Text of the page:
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Once I Was a Bear

by Irene Luxbacher

Irene Luxbacher’s new picture book considers nature’s way of connecting us to ourselves and to others. The young narrator, a fuzzy brown cub, recollects a time when he felt completely at ease: “Once I lived in a forest of tall trees.” Able to follow his own circadian rhythms of “rest and play, day after day,” he enjoyed a sweet summer routine. Roaming freely and without fear, from one “tumbling round and thumping down” adventure to another, the lush green space always offered a gentle place to land.

After a dreamy journey on the back of an aurora borealis, shaped like a giant bird, and swept along by the seasonal changes in the air, the narrator (now shown with the body of a little boy and the soulful face of a bear) awakens inside the “earthly den” of a blanket fort in a living room. Elements of the vibrant world-in-motion he used to know converge in small, constrained background details, like a toy bunny on the floor and a drawing of a fish taped to the wall. Butterflies now flutter only inside his stomach, as he anxiously gets ready for school.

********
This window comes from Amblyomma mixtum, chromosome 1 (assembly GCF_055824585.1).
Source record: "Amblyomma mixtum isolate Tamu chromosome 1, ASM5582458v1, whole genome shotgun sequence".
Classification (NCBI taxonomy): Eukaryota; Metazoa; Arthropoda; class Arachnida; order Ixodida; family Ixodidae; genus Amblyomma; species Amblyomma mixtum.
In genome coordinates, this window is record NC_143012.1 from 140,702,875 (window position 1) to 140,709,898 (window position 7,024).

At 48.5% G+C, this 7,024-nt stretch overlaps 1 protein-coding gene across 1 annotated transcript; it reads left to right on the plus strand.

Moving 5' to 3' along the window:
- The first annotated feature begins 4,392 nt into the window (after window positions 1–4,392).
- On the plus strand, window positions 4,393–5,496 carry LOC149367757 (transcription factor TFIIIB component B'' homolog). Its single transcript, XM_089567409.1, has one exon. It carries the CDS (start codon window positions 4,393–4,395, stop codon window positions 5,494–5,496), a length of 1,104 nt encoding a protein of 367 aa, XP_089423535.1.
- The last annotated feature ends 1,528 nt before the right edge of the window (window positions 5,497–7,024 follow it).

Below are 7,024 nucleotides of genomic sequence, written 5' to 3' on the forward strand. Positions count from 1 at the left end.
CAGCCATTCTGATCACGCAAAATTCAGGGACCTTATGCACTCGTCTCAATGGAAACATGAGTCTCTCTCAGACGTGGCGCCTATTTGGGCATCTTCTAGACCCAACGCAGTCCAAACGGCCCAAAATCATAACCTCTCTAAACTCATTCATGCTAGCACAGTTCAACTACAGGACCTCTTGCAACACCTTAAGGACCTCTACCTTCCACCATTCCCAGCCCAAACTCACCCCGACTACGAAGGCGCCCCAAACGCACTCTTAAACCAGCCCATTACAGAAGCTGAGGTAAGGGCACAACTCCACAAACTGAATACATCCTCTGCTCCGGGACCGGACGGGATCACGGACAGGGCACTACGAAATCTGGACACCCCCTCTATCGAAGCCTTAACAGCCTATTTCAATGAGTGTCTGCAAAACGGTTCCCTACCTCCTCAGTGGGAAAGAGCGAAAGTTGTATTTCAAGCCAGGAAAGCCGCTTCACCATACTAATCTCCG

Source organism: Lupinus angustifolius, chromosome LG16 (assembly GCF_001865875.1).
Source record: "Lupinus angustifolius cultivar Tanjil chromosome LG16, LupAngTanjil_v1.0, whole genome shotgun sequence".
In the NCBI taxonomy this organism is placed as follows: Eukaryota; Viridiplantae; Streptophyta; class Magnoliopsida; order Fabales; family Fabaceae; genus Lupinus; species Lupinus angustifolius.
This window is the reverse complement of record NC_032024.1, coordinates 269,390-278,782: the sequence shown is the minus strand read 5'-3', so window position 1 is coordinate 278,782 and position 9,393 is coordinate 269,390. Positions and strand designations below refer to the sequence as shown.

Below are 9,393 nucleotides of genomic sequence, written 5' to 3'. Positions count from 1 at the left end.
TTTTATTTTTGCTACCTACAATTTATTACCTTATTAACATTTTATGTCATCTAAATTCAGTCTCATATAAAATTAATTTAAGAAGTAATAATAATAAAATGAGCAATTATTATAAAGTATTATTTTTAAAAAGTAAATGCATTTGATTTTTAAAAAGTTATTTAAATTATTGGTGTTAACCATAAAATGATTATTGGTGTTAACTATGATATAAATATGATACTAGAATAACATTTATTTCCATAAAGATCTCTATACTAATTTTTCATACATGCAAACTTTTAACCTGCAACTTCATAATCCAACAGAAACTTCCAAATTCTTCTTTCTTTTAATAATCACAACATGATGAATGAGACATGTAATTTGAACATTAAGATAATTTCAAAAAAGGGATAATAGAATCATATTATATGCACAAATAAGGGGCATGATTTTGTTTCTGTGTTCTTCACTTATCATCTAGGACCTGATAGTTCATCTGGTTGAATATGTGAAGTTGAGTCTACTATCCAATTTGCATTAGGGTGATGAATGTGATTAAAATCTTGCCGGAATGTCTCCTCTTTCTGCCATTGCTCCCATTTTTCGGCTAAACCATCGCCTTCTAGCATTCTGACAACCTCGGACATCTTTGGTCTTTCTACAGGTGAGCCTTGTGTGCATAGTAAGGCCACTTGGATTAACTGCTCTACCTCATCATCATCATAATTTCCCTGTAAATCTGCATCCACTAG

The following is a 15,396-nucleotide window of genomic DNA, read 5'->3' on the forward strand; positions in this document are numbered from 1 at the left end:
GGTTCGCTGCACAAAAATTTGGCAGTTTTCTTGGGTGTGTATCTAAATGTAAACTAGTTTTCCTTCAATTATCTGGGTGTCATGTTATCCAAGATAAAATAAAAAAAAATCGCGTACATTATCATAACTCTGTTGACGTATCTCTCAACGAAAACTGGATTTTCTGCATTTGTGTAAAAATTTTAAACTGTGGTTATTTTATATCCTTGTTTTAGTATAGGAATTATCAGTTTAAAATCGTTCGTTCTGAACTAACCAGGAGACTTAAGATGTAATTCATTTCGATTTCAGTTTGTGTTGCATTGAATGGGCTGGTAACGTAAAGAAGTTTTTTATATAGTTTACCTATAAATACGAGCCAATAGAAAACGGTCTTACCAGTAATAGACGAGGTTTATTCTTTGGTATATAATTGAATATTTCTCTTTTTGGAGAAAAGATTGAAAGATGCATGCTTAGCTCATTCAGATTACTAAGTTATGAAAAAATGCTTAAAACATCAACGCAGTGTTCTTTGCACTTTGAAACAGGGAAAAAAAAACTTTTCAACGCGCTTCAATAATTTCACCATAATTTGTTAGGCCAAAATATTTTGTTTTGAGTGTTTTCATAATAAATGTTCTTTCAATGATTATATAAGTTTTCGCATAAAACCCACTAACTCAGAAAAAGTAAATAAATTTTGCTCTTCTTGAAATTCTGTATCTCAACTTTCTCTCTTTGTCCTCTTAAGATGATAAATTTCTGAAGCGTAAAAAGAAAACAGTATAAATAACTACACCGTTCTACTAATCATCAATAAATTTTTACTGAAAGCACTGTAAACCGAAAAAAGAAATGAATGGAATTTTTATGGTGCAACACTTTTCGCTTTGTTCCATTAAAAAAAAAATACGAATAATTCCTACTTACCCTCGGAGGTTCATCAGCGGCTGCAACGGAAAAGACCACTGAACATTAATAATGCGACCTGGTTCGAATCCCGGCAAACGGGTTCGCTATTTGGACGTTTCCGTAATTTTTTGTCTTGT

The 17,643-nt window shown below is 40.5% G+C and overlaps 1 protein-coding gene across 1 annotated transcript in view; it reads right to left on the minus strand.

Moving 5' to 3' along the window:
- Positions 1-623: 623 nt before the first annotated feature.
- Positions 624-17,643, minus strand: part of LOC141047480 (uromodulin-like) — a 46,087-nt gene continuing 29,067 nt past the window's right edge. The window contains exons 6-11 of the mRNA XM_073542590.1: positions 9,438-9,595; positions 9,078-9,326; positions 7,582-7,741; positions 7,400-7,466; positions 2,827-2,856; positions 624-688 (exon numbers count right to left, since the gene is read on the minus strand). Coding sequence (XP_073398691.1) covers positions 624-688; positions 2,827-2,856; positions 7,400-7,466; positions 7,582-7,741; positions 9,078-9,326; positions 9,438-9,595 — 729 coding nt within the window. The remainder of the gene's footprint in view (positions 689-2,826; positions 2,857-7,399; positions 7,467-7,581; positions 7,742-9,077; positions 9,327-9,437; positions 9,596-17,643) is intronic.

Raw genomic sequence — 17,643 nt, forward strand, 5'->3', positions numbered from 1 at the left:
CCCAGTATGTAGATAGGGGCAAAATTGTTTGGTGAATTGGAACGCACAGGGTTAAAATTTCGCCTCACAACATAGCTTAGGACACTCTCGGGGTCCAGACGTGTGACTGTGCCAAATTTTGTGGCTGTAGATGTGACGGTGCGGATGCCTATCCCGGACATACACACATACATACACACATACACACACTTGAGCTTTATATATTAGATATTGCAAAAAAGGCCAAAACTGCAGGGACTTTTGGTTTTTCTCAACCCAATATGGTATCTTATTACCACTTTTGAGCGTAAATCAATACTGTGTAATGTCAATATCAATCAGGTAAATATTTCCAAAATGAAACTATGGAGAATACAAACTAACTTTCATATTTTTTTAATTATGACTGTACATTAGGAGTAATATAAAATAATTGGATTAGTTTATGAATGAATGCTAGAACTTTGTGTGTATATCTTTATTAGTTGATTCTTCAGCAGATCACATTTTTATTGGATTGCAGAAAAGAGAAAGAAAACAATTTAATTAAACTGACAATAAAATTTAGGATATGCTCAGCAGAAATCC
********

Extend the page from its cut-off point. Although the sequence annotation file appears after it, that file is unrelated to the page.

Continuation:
Transitions, transformations, and distinctive perspectives are elegantly evoked in Luxbacher’s signature watercolour, acrylic, and collage illustrations. The text poetically expresses feelings of dislocation, vulnerability, and strength. In the narrator’s “new kind of wilderness,” time is marked not by the “bright circle in the sky,” but by a clock on the wall, ticking down structured hours. Instead of harmony, there’s a confused barrage of sensory experiences to navigate, from sudden loud sounds and harsh lights to the stares of unfamiliar children.

The cub-child’s painting of the mountains he’s climbed strikes a chord with the wild auras of his classmates’ kindred spirits – a fox-child in purple patterned tights and a deer-child in a striped sweater. Comfortably ready to “shed my fur,” a happy little boy joins his new circle of friends in outdoor play. Inspired by Luxbacher’s son, who is on the autism spectrum, Once I Was a Bear tenderly asks the deeply personal yet universal question, “Would others understand me?”